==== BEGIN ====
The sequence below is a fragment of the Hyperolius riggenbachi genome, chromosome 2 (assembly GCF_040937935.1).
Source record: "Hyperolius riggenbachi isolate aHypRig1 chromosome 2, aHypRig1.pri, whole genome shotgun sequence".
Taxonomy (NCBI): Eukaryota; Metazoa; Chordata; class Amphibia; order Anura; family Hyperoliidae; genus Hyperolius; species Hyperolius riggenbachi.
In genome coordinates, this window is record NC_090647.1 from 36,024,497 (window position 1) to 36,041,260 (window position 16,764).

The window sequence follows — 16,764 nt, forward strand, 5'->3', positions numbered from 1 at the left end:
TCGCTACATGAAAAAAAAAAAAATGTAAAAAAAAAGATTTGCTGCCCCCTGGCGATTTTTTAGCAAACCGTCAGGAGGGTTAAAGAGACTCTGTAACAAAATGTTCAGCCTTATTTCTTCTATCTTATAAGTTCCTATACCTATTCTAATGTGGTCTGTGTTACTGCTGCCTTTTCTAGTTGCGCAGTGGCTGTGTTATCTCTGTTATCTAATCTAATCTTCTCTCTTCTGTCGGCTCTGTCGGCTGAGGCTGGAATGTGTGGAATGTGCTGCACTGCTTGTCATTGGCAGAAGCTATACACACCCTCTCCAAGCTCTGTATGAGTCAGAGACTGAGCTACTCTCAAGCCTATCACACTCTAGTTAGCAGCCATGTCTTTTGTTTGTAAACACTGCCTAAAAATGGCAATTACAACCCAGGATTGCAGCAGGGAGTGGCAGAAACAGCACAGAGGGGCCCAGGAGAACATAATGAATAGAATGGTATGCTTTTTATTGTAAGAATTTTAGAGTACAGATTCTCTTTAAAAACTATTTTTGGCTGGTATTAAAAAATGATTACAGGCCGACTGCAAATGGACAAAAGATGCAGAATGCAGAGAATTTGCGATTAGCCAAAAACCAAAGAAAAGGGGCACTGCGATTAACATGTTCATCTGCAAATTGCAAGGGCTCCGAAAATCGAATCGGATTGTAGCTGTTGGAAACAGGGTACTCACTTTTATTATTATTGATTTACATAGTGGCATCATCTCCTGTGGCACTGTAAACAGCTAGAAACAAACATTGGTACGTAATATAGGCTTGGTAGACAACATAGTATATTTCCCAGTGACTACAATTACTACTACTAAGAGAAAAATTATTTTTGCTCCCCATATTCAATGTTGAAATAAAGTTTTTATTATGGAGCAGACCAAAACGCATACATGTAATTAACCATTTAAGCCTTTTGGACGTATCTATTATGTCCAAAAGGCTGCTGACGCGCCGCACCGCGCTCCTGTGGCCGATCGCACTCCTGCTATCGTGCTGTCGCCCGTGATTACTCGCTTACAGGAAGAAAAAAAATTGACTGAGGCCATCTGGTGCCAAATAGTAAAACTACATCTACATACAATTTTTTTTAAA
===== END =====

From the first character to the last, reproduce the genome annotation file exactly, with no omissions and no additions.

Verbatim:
The sequence below is a fragment of the Hyperolius riggenbachi genome, chromosome 2 (assembly GCF_040937935.1).
Source record: "Hyperolius riggenbachi isolate aHypRig1 chromosome 2, aHypRig1.pri, whole genome shotgun sequence".
Taxonomy (NCBI): Eukaryota; Metazoa; Chordata; class Amphibia; order Anura; family Hyperoliidae; genus Hyperolius; species Hyperolius riggenbachi.
In genome coordinates, this window is record NC_090647.1 from 36,024,497 (window position 1) to 36,041,260 (window position 16,764).

The window sequence follows — 16,764 nt, forward strand, 5'->3', positions numbered from 1 at the left end:
TCGCTACATGAAAAAAAAAAAAATGTAAAAAAAAAGATTTGCTGCCCCCTGGCGATTTTTTAGCAAACCGTCAGGAGGGTTAAAGAGACTCTGTAACAAAATGTTCAGCCTTATTTCTTCTATCTTATAAGTTCCTATACCTATTCTAATGTGGTCTGTGTTACTGCTGCCTTTTCTAGTTGCGCAGTGGCTGTGTTATCTCTGTTATCTAATCTAATCTTCTCTCTTCTGTCGGCTCTGTCGGCTGAGGCTGGAATGTGTGGAATGTGCTGCACTGCTTGTCATTGGCAGAAGCTATACACACCCTCTCCAAGCTCTGTATGAGTCAGAGACTGAGCTACTCTCAAGCCTATCACACTCTAGTTAGCAGCCATGTCTTTTGTTTGTAAACACTGCCTAAAAATGGCAATTACAACCCAGGATTGCAGCAGGGAGTGGCAGAAACAGCACAGAGGGGCCCAGGAGAACATAATGAATAGAATGGTATGCTTTTTATTGTAAGAATTTTAGAGTACAGATTCTCTTTAAAAACTATTTTTGGCTGGTATTAAAAAATGATTACAGGCCGACTGCAAATGGACAAAAGATGCAGAATGCAGAGAATTTGCGATTAGCCAAAAACCAAAGAAAAGGGGCACTGCGATTAACATGTTCATCTGCAAATTGCAAGGGCTCCGAAAATCGAATCGGATTGTAGCTGTTGGAAACAGGGTACTCACTTTTATTATTATTGATTTACATAGTGGCATCATCTCCTGTGGCACTGTAAACAGCTAGAAACAAACATTGGTACGTAATATAGGCTTGGTAGACAACATAGTATATTTCCCAGTGACTACAATTACTACTACTAAGAGAAAAATTATTTTTGCTCCCCATATTCAATGTTGAAATAAAGTTTTTATTATGGAGCAGACCAAAACGCATACATGTAATTAACCATTTAAGCCTTTTGGACGTATCTATTATGTCCAAAAGGCTGCTGACGCGCCGCACCGCGCTCCTGTGGCCGATCGCACTCCTGCTATCGTGCTGTCGCCCGTGATTACTCGCTTACAGGAAGAAAAAAAATTGACTGAGGCCATCTGGTGCCAAATAGTAAAACTACATCTACATACAATTTTTTTTAAA